What was the first gender-neutral pronoun?
Likely the oldest gender-neutral pronoun in the English language is the singular they, which was, for centuries, a common way to identify a person whose gender was indefinite. For a time in the 1600s, medical texts even referred to individuals who did not accord with binary gender standards as they/them.
The earliest recorded use of “they” as a gender neutral personal pronoun was in the 14th century in a French poem called William the Werewolf. Xe Ze Phe Er Ou And ne. There was a brief attempt to use one gender neutral pronoun in the 1880s called “thon”, but it didn't become popular.
The history of neopronouns
One of the first recorded uses of a neopronoun dates back to 1789 where one William H Marshall documented the use of “a” as a pronoun (used previously by John of Trevisa, a 14th century English writer). One of the oldest noted examples of a neopronoun is “thon”.
'They', for instance, is a third-person pronoun that is gender neutral. Other gender-neutral pronouns include 'them', 'this person', 'everyone', 'Ze', or 'Hir'. If you're not sure which pronoun to use, you can also use that person's name.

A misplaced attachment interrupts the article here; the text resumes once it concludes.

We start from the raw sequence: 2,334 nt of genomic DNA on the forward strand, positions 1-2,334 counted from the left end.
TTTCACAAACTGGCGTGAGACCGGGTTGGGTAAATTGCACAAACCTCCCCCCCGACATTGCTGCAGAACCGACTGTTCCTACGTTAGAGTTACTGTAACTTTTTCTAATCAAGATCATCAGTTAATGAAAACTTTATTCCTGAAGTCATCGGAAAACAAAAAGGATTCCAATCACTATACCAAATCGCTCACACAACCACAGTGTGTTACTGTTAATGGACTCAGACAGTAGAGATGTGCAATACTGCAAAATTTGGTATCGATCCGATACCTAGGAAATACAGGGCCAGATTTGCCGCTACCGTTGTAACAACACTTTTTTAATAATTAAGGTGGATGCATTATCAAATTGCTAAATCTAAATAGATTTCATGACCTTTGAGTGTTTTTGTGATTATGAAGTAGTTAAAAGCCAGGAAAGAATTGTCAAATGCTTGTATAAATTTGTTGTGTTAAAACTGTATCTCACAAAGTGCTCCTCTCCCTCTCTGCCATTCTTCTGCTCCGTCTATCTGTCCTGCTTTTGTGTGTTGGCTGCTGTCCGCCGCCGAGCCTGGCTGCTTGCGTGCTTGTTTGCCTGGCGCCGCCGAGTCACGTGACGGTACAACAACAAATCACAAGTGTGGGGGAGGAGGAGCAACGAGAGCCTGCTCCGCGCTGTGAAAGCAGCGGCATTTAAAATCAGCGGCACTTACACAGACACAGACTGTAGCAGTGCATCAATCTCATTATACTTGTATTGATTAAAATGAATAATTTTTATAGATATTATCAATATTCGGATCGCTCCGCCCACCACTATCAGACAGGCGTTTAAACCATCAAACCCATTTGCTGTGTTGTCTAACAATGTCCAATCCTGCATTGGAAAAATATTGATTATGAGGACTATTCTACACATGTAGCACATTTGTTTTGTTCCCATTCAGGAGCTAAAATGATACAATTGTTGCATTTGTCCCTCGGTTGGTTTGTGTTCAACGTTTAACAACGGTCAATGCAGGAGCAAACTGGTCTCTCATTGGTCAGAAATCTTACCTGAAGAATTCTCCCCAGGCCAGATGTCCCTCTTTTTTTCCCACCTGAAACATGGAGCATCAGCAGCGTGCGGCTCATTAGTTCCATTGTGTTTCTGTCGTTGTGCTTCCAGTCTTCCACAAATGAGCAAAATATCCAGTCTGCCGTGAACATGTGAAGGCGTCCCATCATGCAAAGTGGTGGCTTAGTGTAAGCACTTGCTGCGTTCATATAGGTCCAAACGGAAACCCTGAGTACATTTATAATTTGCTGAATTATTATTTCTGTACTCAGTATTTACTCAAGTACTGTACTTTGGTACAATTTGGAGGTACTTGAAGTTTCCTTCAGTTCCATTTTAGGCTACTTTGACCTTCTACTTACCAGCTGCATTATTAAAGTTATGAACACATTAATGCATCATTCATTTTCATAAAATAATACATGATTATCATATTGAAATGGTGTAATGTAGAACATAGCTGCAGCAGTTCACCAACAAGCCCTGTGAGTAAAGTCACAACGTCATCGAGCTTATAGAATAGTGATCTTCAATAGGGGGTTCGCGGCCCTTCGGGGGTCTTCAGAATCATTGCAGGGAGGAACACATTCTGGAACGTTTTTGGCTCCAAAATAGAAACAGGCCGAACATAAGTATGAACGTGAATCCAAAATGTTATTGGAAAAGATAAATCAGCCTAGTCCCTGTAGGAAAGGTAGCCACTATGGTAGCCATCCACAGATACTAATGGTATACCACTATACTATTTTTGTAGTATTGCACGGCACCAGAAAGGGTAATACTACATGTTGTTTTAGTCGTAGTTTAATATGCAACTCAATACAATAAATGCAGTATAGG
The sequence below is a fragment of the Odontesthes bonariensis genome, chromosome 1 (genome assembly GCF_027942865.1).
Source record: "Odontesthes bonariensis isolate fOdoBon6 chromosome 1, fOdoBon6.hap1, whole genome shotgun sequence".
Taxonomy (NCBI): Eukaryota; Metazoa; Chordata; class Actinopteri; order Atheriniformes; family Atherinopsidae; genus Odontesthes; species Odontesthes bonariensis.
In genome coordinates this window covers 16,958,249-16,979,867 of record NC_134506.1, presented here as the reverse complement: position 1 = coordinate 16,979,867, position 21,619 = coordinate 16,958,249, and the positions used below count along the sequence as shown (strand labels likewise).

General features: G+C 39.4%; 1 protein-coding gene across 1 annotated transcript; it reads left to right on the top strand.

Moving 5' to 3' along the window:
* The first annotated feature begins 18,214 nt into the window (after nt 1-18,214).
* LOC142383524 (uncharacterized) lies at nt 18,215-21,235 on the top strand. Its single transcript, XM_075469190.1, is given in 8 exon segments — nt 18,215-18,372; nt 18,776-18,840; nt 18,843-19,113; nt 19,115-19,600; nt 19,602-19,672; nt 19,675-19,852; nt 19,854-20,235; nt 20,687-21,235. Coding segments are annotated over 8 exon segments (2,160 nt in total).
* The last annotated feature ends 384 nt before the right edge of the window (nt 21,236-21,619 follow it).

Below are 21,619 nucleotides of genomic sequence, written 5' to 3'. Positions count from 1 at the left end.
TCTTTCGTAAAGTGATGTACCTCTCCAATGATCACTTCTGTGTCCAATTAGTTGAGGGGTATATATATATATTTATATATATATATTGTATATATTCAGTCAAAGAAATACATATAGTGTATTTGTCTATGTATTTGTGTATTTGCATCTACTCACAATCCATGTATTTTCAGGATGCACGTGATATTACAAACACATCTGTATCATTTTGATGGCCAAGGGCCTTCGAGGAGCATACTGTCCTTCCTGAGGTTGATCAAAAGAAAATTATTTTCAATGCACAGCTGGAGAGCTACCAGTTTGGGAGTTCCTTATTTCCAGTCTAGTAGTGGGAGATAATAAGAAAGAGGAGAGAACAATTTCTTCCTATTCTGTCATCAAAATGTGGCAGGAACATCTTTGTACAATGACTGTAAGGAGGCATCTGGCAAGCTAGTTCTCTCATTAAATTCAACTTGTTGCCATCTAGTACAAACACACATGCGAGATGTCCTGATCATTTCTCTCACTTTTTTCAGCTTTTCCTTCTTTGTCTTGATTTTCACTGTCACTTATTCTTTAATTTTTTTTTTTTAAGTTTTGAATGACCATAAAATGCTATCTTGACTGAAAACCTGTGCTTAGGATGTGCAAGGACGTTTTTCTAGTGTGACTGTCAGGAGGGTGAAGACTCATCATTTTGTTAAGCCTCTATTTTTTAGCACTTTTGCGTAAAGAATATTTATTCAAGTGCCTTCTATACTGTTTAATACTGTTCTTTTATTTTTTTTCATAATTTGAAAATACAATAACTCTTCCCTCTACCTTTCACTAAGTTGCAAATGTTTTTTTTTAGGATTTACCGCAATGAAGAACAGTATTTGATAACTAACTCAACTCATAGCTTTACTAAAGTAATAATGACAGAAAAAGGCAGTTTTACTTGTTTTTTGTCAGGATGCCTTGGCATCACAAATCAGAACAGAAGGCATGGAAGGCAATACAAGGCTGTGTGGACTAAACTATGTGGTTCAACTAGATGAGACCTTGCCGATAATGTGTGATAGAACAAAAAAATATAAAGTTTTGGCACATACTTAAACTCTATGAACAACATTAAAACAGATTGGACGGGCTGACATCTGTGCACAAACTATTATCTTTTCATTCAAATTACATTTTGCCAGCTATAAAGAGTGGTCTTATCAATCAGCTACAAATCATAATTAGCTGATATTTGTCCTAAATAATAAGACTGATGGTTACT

I, we, and us are the first person pronouns, with I as the singular and we and us as the plural forms.
Swedish thus became the first language to have a gender-neutral pronoun added by an authoritative institution. Hen can be used to describe anyone regardless of their sex or gender identification.
Anthropologists have long documented cultures around the world that acknowledge more than two genders. There are examples going back 3,000 years to the Iron Age, and even further back to the Copper Age.
Norrie May-Welby has become the first person to be officially designated as gender 'not specified' - being neither a man nor a woman. May-Welby, born a man 48 years ago in Scotland, became a woman at age 28 after a sex change operation in Australia.
Linguist Dennis Baron found a reference to gender-neutral pronouns as early as 1841—specifically, “e,” with “em” for the object and “es” for the possessive.
The oldest genderless pronouns are lo and zo, for French, and e, es, em, for English | Illinois.
Where did the pronoun Xe come from?
Apparently independently invented by several people, including Don Rickter (the pronoun appeared in the Unitarian Universalist publication UU World on 1 May 1973 and Mario Pei gave Rickter credit on page 145 of his 1978 book Weasel Words).
The ze/hir, ze/zir pronoun sets come from the trans community as another gender-neutral pronoun set. It's up to each individual to decide which pronoun best fits them and their identities. Ze is typically pronounced like the letter Z.